Whether a product is intended for retail sale at point of purchase displays, or if it is intended for purchase by another industrial manufacturer that will include it as a component in its own products, no manufactured products leave production without packaging.
Consumer electronics, which can often be fragile and sensitive to weather conditions, must be protected during shipment to avoid damage from impact or contact with inhospitable weather conditions. Once placed on shelves in retail centers, packaging serves as a theft inhibitor, especially in the case of small electronics; retailers have embedded anti-theft devices in packaging materials for many years.
Processed food, produce and beverages all must be packaged in food packaging. Toys on shelves in retail centers are always carefully packaged, often in blister packaging to allow for examination of the product while still in its packaging. Medications require special pharmaceutical packaging in order to remain safe for human consumption. Office supplies, snacks, sporting equipment and even bulk consumer packaging supplies must all be enclosed in product packaging.
Because of the extensive range of products that require packaging (which includes nearly every product in existence), an equally wide range of packaging products must be available to accommodate them. Packaging is divided into three categories. Primary packaging is material that makes direct contact with a product; it can be a bag, film, bottle, can or any other packaging material.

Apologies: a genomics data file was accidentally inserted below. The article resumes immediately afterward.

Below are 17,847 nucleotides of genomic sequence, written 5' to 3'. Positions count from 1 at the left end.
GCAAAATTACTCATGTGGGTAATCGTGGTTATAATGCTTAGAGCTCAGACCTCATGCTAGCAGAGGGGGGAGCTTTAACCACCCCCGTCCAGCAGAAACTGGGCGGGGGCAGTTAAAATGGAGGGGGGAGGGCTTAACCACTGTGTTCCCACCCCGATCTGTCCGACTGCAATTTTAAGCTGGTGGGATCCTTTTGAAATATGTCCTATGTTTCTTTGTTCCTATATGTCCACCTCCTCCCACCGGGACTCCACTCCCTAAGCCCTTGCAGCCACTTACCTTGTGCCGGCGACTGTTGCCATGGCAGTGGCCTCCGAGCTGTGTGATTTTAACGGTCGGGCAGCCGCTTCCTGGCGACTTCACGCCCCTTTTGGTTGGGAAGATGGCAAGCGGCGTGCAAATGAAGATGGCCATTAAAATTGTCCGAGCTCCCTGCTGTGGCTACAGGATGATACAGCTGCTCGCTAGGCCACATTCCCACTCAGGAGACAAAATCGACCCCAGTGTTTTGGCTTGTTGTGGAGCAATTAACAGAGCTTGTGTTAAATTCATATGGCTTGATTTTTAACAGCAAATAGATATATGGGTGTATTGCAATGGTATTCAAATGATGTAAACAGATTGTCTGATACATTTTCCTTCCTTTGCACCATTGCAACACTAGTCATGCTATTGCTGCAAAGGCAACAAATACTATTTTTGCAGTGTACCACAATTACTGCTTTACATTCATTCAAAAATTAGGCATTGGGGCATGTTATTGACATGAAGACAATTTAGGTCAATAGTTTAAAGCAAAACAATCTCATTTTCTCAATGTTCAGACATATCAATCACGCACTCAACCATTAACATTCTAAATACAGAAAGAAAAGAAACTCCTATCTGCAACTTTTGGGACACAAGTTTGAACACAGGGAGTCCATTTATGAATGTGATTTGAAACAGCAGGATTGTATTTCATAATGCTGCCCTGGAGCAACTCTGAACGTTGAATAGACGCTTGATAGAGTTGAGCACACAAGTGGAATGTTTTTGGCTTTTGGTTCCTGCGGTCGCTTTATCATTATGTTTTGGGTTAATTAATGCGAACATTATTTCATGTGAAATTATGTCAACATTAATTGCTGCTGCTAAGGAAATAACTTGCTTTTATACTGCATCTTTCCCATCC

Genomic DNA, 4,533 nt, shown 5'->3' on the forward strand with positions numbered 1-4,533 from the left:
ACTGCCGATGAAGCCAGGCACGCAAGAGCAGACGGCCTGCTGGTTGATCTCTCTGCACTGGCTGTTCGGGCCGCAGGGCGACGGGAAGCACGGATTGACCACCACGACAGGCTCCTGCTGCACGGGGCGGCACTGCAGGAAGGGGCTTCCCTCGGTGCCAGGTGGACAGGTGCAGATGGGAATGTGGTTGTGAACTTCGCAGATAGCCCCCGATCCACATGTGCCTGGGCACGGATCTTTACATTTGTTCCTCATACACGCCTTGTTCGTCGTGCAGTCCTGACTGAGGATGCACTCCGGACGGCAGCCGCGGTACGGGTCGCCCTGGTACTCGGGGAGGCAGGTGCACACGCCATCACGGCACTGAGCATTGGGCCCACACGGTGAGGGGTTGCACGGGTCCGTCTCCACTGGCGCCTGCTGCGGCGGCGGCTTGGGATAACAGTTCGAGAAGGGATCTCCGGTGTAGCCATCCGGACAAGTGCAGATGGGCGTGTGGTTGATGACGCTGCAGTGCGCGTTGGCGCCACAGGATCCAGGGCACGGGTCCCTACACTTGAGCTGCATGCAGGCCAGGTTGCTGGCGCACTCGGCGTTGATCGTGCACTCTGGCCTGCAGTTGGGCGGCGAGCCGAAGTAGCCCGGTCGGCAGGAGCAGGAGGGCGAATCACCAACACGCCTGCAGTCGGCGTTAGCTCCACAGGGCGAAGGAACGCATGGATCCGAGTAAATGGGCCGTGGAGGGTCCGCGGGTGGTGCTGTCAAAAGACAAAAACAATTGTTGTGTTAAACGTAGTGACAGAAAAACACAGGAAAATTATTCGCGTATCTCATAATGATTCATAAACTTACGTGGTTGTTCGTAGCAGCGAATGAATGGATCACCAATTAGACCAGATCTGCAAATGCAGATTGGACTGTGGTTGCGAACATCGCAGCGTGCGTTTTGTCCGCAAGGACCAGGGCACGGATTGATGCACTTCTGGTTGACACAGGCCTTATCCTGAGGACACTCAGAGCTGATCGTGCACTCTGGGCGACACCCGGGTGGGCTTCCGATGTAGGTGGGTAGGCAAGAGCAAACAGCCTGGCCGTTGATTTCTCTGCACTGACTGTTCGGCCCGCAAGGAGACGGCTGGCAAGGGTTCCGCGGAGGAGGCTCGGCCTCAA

Secondary packaging is designed to group multiple primary packages together or provide extra protection for primary packaging. Cardboard boxes, for example, are commonly used to enclose groups of smaller, packaged materials. Finally, tertiary packaging is used for bulk handling, warehouse storage and shipping.
Pallets and large boxes are examples of tertiary packaging. Different varieties of packaging material can be subject to rules, standards and regulations depending on their contents. Packaging produced for medical, pharmaceutical, food and beverage applications are strictly regulated by the FDA, USDA, CE and ISO; product packaging for such applications must be manufactured in a sterile environment.
Packaging for other uses can also be subject to regulations. Tertiary packaging like pallets, for example, must be carefully rated for load-bearing capacity; companies must be able to depend on their packaging to transport their products safely.
Product Packaging Informational Video